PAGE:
So, with that - hopefully - settled, let’s move on to the situation in Calgary’s net. The Flames have three goaltenders. Their names are:

- Karri Ramo
- Jonas Hiller
- Joni Ortio

Judging on how this season has gone, however, the Flames really only have two netminders: Hiller and Ramo. Now, the latter of those two has an injured knee, and he’ll be out for a while. Hiller has moved into the starting position, and while Ortio is effectively now his backup, as the Sun article above says, he shouldn’t expect to play much, if at all.

These goaltenders have not been up to snuff this season, at all. Hiller just let in six goals to Anaheim, and his body of work this year suggests that not to be an aberration. Ortio hasn’t been much better, as his .862 save percentage in the NHL this year would suggest.

So, what do the Flames do? Well, this is a list of goaltenders who’ll be UFAs on July 1st:

- Cam Ward
- James Reimer
- Ben Scrivens
- Jhonas Enroth
- Alex Stalock
- Antti Raanta

Who there really stands out as a starting goaltender for a playoff team? Ward? Maybe? Does anyone else?

There’s James Reimer, for sure. He’s pretty good, and there’ll be many teams after him. However, is he proven? Not really. How about Scrivens? We saw the way he played in Edmonton. What about Enroth? Is he a starter in this league? Stalock? Not after last week’s 6-5 game. Raanta? A solid backup, sure.

Don’t read that paragraph. It’s super repetitive, because it keeps asking the same question: “is this guy really a starter?” And in most cases, the answer is “no”. So, the free agent market is out.

Is there another way?


When I do my Trade Deadline live blog in two weeks, I’ll have a few expectations for the Flames, including:

- Trade 3-4 of Hudler, Jones, Smid, Ramo, Hiller, Raymond and Wideman. Preferably for draft picks.
- Trade Russell.
- Get a decent goaltender who isn’t a career backup.

I’m not going to try and speculate on trades. That’s hard, and I’ve already written a very long article which doesn’t need to be longer. However, I’d like to see the Flames try and target Fredrik Andersen out of Anaheim as a potential solution in net. I’d also like to throw a proposal out there:

Hiller/Ramo + 3rd


Andersen (+ cap dump?)

Make it work, Brad. 

To Conclude

I’m fairly confident that this whole situation will work out in the Flames’ favour. They’ve got a good core, knowledgeable people in the front office, and tradable assets. If the Flames can manage to snag a first-rounder for Russell or Hudler (or both), I’d be super happy. 

The hindsight part of my brain wishes that they’d flipped Wideman and Hudler before the season. They could’ve gotten a couple of firsts and more for those two guys. Now, they’ll be lucky to get even one first without taking on a cap dump. However, hindsight is always 20/20, and the Flames will be able to get over that mistake.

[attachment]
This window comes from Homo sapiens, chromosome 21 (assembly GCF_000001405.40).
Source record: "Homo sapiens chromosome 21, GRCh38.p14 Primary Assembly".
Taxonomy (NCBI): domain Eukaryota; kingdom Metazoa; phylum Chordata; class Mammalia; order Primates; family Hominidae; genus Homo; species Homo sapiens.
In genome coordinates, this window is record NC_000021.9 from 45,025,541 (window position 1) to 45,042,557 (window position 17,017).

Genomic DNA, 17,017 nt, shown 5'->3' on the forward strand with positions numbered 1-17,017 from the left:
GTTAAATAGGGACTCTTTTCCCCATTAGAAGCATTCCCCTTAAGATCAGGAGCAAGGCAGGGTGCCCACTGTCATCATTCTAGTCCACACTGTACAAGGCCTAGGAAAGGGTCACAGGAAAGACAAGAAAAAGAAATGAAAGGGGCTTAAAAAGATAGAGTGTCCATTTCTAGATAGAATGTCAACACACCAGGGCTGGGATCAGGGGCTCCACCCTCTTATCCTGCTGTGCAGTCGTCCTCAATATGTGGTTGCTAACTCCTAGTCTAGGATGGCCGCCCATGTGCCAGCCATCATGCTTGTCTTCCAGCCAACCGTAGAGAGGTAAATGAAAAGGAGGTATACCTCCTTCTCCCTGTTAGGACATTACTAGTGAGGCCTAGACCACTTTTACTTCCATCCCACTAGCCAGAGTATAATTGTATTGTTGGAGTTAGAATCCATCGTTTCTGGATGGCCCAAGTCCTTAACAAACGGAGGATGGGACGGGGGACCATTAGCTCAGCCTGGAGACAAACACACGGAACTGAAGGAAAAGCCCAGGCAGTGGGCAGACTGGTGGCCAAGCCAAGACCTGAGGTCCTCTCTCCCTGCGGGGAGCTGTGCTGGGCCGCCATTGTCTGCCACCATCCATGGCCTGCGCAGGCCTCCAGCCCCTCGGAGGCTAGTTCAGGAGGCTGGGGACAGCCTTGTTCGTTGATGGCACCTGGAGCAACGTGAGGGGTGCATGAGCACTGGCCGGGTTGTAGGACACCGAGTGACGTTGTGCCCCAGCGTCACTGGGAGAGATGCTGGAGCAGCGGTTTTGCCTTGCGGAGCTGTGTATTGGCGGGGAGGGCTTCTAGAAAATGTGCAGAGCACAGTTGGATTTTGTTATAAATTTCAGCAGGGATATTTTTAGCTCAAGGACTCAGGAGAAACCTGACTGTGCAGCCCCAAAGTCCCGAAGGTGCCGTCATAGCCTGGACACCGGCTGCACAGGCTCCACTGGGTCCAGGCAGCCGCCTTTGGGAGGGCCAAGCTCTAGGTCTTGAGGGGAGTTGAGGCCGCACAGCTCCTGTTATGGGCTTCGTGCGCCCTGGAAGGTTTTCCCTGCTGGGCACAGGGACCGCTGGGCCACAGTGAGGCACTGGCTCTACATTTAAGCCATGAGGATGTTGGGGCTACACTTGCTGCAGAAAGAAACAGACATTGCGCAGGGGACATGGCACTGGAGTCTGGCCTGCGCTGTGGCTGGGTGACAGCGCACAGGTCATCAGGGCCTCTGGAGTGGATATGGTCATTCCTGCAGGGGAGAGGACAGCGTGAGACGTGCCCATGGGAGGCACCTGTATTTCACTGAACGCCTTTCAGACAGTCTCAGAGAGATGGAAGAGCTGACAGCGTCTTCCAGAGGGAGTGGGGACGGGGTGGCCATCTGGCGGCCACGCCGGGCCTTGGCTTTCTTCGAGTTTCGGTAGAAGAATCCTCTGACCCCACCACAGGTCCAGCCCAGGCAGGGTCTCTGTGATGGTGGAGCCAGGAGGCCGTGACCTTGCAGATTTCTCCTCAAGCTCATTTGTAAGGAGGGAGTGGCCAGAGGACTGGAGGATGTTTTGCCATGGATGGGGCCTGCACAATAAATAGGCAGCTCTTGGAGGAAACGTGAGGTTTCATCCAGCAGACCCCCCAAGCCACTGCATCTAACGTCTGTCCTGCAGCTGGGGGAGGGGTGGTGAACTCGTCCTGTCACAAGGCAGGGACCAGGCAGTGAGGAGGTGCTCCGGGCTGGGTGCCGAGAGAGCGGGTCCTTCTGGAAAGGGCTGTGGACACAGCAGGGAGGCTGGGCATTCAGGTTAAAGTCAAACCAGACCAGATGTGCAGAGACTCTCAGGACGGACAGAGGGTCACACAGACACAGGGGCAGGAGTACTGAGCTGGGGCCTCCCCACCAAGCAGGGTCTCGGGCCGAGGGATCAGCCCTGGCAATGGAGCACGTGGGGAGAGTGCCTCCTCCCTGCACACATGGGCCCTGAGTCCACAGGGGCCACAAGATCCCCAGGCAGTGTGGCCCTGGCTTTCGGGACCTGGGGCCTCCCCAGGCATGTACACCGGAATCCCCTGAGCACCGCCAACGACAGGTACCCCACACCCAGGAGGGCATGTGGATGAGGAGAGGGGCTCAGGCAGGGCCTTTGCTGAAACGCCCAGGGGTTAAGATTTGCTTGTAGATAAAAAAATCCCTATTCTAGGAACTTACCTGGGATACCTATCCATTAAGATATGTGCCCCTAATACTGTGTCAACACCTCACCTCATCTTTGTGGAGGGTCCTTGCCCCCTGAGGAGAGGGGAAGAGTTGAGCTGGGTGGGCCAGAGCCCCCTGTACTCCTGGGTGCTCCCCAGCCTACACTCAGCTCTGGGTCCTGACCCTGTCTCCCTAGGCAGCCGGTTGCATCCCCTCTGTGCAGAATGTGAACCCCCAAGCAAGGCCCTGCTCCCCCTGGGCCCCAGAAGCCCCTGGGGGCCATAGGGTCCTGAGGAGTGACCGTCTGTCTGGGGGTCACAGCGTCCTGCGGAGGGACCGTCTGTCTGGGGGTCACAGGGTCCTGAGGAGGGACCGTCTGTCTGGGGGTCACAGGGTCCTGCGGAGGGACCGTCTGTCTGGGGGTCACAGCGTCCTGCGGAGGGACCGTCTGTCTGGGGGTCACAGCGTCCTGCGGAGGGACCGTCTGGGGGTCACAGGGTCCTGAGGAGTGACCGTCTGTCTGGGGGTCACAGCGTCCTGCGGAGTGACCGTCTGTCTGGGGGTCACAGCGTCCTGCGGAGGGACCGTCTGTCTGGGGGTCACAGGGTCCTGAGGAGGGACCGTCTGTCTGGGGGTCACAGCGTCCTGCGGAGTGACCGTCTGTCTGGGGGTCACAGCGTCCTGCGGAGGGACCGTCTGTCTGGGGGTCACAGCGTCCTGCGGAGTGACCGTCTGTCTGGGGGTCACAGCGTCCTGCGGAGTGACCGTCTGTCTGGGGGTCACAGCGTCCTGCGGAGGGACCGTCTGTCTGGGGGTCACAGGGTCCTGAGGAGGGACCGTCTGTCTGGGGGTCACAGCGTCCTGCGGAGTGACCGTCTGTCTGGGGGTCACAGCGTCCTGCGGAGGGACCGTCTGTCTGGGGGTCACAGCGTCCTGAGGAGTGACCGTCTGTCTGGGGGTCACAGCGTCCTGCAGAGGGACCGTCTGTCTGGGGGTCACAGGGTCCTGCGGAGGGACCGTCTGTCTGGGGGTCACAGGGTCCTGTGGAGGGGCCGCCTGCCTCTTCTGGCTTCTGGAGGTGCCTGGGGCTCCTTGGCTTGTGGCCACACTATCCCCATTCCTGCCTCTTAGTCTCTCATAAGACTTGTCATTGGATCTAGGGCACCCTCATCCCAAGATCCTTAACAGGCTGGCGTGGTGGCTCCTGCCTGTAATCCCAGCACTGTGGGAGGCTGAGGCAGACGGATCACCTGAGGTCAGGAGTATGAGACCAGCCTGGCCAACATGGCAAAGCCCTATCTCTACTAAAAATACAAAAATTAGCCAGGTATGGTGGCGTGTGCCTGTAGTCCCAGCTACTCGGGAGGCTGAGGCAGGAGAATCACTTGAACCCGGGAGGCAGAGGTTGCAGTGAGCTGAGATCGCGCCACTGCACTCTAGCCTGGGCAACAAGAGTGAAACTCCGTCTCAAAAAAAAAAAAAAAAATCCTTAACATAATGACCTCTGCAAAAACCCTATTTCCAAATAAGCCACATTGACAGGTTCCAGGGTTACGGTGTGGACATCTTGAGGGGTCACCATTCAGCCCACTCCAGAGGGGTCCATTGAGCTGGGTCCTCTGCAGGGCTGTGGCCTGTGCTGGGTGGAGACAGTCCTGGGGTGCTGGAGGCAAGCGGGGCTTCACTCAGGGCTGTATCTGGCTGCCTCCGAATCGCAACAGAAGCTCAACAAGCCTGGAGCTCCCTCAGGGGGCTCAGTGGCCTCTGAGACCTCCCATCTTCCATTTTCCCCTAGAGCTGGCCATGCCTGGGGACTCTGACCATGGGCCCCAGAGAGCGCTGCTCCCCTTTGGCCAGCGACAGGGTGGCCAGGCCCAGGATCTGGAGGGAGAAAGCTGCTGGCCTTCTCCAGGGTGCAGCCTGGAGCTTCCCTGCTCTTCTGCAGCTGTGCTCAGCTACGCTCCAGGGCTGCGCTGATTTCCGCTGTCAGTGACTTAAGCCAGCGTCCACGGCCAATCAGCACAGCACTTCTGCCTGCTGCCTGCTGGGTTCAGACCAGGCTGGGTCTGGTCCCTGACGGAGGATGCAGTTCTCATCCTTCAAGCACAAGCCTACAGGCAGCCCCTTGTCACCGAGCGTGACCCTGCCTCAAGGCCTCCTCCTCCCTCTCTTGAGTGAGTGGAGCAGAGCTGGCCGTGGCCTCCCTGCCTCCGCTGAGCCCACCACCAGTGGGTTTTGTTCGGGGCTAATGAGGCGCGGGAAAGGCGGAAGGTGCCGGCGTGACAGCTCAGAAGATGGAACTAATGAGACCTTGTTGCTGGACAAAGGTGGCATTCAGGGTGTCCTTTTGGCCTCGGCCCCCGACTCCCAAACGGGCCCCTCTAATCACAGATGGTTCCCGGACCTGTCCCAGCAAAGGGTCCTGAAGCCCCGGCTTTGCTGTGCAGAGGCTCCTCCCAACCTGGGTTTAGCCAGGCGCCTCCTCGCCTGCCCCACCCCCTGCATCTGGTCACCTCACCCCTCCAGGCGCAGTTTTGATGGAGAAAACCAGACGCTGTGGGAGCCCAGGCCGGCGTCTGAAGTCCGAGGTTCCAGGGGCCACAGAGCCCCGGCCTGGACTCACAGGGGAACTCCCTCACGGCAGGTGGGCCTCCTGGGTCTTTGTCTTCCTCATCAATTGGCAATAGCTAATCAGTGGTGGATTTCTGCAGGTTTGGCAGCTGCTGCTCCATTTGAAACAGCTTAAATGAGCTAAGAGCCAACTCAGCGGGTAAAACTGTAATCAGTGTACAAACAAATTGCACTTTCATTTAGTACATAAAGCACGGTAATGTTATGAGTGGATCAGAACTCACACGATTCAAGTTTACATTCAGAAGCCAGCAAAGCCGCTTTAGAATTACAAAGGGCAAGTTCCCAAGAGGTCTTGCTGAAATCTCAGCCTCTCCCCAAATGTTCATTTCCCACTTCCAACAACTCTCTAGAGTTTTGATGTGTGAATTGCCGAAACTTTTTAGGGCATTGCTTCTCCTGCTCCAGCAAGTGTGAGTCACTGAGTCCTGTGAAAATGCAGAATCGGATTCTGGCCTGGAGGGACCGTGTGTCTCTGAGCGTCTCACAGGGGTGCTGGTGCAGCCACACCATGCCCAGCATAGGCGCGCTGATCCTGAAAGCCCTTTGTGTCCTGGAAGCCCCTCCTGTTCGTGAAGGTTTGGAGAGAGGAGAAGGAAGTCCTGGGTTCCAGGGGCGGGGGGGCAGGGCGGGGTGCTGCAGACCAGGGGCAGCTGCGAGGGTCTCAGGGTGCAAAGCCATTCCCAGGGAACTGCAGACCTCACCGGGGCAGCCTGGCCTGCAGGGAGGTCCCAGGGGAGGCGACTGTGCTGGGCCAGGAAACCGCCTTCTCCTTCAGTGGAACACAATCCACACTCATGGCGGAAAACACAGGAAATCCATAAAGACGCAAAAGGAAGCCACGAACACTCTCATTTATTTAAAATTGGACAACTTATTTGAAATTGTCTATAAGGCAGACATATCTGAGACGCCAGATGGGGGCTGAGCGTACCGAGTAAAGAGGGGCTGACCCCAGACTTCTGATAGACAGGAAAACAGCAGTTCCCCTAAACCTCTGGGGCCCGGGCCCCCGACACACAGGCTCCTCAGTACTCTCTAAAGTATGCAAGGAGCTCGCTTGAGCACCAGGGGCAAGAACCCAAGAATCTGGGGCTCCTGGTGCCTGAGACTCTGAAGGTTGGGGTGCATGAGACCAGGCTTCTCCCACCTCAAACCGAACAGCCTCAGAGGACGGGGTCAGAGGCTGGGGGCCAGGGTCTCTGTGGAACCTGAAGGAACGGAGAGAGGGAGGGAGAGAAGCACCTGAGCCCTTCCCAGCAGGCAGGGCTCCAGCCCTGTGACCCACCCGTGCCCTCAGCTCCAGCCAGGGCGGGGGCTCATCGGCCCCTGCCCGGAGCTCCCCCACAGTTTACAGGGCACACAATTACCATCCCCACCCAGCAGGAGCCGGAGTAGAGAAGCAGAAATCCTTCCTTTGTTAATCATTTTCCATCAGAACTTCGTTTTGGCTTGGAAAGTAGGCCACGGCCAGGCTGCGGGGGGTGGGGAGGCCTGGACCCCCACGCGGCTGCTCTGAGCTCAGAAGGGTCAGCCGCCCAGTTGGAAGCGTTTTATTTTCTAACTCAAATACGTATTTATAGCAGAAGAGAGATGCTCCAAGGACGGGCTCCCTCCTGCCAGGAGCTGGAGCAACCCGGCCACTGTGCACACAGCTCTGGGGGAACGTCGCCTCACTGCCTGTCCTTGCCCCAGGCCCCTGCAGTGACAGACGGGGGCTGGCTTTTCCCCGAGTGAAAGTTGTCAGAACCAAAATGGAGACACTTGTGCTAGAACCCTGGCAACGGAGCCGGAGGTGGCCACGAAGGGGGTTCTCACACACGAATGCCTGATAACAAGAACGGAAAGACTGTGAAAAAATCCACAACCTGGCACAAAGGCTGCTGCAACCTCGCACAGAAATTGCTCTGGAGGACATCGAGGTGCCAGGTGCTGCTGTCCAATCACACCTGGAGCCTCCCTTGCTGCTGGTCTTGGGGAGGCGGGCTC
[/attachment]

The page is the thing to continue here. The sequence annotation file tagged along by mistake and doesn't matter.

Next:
Here’s looking forward to cheering on this team, even as they spiral towards mediocrity, and being excited when they draft a great player come June. 

And hey, they’re ahead of the Oilers. Isn’t that all that matters?

Sunday, February 14, 2016

Introducing 'Following the Flames'!

Hello, everyone!

Welcome to Following the Flames. On this website, I'll be writing three times a week (this may vary, depending on the time of year) about the Calgary Flames.

"Wait a minute," you say, scratching your head, "I've been to this website before! This is Glengarry Glencross!"

You'd be correct, although your tense is all mixed up. This was Glengarry Glencross. From last April to today, February 14, 2016, this website existed under that name. Why the change, then?

Let me put it this way: I love Curtis Glencross. He was a fantastic Flame, and I think it's a shame that he couldn't find a job in today's NHL. I also love the film Glengarry Glen Ross. Great movie. Always be closing.

However, you tell me: what do either of those two nouns have to do with the 2015-16 Calgary Flames?

Like it or not, Curtis Glencross is retired. I certainly don't like it, but it's a fact. Glengarry Glen Ross was a movie that came out in 1992, a time when the likes of Frank Musil, Robert Reichel, and Mark Habscheid were wearing the Flaming 'C' - not to mention the third-best #12 this franchise has ever had, the Kruser. And they were all fine players, mind you. But you tell me: what do they have to do with today's Flames?

In the future of this blog, I want to take a direct look at the Flames of today. While there will definitely be some looks to the past (especially come summertime - I'm already prepping for a "Top 30 Flames of the last 10 years" series of posts), this blog is intended to serve as an examination of what's going on with the Flames of today.

That sounded really serious. I promise to only do that once a week, max.

So, what do you have to expect from this site, features-wise? Well, there will be a few things to look for:

The Week that Was: Every Saturday, I'll take a look at what has occurred in the past week in the Calgary hockey scene. There will be loads of sub-features. Starting February 20.

Retro Rewind: An occasional feature, Retro Rewind will focus on a play, a player, or a game from the Flames' past.

Game Recaps: A very special feature, I'll do a Game Recap when I take in a Flames game at the Saddledome, or for particularly important games.

Live-blogging: The first instance of me live-blogging an event will occur February 29th: the Trade Deadline! These will also occur during important games, or during marquee NHL events, such as Free Agent Frenzy or the Draft.

There will be more features to come, for sure. Thank you for continuing to visit this website, and I'd like to officially invite you into my website: Following the Flames!